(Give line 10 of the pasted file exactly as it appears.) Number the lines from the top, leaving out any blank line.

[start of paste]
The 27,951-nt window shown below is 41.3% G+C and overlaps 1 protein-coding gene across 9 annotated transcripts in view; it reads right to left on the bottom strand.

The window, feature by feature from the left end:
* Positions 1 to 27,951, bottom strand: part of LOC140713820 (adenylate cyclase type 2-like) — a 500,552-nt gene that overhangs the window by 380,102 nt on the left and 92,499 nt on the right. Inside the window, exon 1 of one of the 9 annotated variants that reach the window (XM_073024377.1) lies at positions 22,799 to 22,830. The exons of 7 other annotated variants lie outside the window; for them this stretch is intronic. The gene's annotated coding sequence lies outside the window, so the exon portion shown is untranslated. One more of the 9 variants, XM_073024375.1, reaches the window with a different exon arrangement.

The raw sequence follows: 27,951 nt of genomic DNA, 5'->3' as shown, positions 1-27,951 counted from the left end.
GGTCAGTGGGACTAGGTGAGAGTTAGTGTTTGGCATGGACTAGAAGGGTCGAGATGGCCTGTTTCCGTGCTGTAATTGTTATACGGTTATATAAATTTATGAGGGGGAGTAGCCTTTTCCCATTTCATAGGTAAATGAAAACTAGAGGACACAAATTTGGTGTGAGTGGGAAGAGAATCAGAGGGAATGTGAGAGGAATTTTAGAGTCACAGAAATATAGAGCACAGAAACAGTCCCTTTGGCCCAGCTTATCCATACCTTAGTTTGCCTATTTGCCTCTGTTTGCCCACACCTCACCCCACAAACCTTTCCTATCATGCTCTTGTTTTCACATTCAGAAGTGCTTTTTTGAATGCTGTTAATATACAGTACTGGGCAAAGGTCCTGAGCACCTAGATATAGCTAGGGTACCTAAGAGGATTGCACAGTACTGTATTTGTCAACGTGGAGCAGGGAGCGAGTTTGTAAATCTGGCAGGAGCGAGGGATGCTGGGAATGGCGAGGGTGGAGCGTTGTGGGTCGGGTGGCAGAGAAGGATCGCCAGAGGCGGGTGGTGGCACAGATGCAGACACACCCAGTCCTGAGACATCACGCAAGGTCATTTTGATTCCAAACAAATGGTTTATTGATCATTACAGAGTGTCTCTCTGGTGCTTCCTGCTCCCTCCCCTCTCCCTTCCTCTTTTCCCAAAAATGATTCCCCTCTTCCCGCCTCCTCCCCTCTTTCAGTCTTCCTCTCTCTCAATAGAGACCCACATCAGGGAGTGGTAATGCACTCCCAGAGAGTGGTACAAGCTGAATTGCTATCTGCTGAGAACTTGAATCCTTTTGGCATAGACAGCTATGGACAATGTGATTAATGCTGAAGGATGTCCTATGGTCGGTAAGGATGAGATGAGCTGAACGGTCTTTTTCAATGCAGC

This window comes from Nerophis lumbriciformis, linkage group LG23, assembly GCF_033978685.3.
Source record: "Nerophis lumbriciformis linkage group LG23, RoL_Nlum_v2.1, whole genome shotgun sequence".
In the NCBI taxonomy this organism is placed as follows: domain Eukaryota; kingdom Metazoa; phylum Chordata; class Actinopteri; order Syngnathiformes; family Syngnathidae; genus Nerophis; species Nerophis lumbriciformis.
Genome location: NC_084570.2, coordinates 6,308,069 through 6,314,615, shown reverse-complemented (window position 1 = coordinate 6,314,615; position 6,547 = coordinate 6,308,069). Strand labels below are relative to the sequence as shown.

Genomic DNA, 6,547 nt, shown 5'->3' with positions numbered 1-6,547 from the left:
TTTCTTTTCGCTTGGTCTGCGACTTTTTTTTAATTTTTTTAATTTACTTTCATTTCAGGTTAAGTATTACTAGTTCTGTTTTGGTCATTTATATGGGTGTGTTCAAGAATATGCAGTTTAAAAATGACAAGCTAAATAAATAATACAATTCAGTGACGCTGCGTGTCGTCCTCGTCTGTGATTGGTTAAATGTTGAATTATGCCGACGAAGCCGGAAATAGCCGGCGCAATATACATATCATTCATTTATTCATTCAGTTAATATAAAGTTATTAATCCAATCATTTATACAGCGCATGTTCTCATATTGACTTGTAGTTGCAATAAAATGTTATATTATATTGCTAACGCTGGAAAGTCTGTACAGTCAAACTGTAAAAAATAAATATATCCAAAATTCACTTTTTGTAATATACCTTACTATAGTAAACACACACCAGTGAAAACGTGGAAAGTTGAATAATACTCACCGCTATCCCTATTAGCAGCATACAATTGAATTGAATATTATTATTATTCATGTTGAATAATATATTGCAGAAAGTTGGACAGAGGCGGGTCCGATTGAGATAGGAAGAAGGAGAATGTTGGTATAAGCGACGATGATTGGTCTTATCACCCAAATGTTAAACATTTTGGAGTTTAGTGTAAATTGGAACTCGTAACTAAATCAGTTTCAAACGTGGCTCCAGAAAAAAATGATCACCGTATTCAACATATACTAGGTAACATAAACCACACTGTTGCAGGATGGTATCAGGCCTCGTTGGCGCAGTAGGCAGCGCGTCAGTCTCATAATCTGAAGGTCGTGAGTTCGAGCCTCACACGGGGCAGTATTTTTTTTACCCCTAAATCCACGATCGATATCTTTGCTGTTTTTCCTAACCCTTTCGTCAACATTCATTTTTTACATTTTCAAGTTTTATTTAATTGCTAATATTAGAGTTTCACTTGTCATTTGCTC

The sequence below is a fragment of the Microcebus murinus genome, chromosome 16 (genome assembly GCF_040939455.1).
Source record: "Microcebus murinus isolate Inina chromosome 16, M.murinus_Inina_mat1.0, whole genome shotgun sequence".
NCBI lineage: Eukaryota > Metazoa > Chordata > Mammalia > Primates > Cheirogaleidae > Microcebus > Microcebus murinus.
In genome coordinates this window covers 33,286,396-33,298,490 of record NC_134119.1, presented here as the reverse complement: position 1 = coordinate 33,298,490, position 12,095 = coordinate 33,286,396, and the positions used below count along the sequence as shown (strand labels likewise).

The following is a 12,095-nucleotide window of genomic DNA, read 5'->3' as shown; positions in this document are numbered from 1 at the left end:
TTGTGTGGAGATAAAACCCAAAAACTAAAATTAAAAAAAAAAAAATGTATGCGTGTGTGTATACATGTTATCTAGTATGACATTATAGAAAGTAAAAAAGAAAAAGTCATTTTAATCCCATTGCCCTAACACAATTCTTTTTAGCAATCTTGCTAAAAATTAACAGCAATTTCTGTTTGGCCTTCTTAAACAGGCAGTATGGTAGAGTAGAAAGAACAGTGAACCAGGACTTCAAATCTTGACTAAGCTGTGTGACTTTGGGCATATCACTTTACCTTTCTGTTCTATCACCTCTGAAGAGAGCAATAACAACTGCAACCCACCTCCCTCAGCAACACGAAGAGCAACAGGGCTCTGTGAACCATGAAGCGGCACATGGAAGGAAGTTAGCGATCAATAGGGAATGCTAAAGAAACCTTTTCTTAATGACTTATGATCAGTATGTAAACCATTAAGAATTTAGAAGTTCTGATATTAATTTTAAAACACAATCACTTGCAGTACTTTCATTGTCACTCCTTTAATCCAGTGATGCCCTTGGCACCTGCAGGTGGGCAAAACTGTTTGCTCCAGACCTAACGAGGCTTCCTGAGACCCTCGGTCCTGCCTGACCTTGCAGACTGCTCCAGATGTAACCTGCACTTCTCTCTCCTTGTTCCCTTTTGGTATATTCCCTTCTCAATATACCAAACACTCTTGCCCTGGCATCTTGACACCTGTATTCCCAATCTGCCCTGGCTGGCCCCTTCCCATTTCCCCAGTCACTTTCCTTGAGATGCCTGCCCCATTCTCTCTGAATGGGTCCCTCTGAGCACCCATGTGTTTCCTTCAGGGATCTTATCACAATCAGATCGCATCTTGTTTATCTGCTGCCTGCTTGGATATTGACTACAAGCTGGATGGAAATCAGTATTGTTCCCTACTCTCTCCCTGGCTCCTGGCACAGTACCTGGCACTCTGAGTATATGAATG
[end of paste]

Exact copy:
Genomic DNA, 6,547 nt, shown 5'->3' with positions numbered 1-6,547 from the left: